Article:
About the Author: Ambassador-at-Large Melanne Verveer serves as director of the Secretary’s Office of Global Women’s Issues.
I traveled to Afghanistan on June 24, to learn firsthand what conditions are like for Afghan women today and to reaffirm our commitment to them. I spent time in Kabul and in Badghis, and I spoke with women and men at every level that I could: parliamentarians in Kabul, and villagers in Badghis; female candidates for the Provincial Council, brave businesswomen, journalists, and dozens of NGO workers. I visited a state-of-the-art women’s detention center that housed inmates whose crime was suspicion of having a boyfriend. And I heard how this clean and modern jail was sometimes the safest place for such young women: upon their return, some former prisoners have been shot by their relatives; others have been scalded to death by boiling water.
I returned with the firm conviction that we must stop losing ground on women’s rights in Afghanistan.
I saw progress in the unity of the women’s organizations, which speak with one voice now more than ever. I saw hope in the growing realization, among ordinary Afghan citizens, that a country in which 42 percent of the population earns less than one dollar a day cannot afford to let half its economic potential go untapped. But I also saw the challenges that remain: the 700 schools that the Taliban burned down last year alone; the crimes against women that will never be solved or, likely, even investigated; the women who remain unaware that their own national Constitution guarantees them equal rights.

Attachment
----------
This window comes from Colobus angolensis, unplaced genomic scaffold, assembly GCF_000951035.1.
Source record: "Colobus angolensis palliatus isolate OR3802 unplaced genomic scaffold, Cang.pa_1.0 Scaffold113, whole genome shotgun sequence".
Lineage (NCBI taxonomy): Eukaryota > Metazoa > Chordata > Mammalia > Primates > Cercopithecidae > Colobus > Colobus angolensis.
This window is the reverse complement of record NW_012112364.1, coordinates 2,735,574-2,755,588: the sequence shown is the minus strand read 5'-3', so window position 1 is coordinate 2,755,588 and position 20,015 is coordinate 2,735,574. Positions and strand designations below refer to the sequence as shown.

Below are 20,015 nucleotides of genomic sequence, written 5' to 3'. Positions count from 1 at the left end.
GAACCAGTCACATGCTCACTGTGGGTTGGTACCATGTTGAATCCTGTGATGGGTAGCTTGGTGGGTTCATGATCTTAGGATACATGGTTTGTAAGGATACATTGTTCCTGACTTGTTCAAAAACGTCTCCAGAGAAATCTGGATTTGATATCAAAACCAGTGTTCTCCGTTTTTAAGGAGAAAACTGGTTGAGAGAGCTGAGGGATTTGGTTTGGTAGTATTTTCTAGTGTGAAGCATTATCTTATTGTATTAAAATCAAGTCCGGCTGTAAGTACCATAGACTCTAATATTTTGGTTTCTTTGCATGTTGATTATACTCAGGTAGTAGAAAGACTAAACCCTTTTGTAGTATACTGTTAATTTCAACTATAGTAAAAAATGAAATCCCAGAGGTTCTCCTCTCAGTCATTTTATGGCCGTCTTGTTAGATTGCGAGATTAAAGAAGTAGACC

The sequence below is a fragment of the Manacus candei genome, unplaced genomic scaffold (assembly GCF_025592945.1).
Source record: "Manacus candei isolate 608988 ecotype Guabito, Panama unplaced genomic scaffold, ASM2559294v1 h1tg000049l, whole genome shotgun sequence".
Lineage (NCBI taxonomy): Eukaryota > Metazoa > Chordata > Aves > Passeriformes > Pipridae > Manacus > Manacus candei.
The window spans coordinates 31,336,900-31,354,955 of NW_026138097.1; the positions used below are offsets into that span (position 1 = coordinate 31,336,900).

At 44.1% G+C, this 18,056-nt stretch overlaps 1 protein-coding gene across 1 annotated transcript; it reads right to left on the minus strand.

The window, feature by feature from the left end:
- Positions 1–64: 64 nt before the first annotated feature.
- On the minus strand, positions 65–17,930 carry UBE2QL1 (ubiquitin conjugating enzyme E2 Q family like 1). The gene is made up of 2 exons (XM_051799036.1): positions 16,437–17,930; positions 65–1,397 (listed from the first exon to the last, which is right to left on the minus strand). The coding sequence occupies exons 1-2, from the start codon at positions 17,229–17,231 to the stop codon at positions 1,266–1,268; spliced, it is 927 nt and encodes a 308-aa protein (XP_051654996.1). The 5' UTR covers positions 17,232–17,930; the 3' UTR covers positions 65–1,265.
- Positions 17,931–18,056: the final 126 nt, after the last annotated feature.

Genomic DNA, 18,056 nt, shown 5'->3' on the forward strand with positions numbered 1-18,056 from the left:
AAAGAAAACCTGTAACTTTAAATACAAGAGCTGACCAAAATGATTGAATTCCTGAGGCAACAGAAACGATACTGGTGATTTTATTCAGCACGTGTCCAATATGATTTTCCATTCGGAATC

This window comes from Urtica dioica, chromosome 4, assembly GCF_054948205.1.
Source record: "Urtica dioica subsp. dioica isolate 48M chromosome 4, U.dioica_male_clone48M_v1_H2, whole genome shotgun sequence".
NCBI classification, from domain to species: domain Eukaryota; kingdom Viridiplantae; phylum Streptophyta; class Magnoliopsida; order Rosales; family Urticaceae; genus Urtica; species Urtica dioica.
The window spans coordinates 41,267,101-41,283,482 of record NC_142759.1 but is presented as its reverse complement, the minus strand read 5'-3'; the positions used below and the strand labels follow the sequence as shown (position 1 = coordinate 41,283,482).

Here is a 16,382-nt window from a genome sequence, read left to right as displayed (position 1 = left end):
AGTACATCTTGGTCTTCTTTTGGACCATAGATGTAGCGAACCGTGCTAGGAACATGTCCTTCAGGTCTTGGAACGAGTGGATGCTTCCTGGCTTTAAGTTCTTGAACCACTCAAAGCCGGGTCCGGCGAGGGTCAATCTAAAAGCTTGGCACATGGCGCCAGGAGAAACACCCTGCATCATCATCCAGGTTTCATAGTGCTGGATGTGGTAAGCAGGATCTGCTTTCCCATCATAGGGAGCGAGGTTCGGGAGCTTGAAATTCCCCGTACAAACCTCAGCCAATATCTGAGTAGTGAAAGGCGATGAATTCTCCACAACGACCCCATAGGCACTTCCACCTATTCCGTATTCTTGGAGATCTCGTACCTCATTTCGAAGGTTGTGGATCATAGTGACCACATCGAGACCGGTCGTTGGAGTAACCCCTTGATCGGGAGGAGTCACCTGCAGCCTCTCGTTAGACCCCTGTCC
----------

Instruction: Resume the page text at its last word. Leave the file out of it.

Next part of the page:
Afghanistan is preparing for elections, both for president and for the provincial councils. This is the time to ensure that all the candidates in what we hope will be fair and inclusive contests prioritize women’s needs. We must work with Afghanistan, through the Ministry of Interior, to ensure that all candidates have the physical security and freedom of movement they need to conduct their campaigns. We must ensure that every woman is able to vote and able to cast her ballot free from coercion.
The status of women in Afghanistan is a bellwether for the future of that country. When we strengthen them – when they make progress towards an equal political voice, towards economic participation, towards access to education and healthcare and freedom from violence – we create a stable and lasting foundation for a peaceful and prosperous society.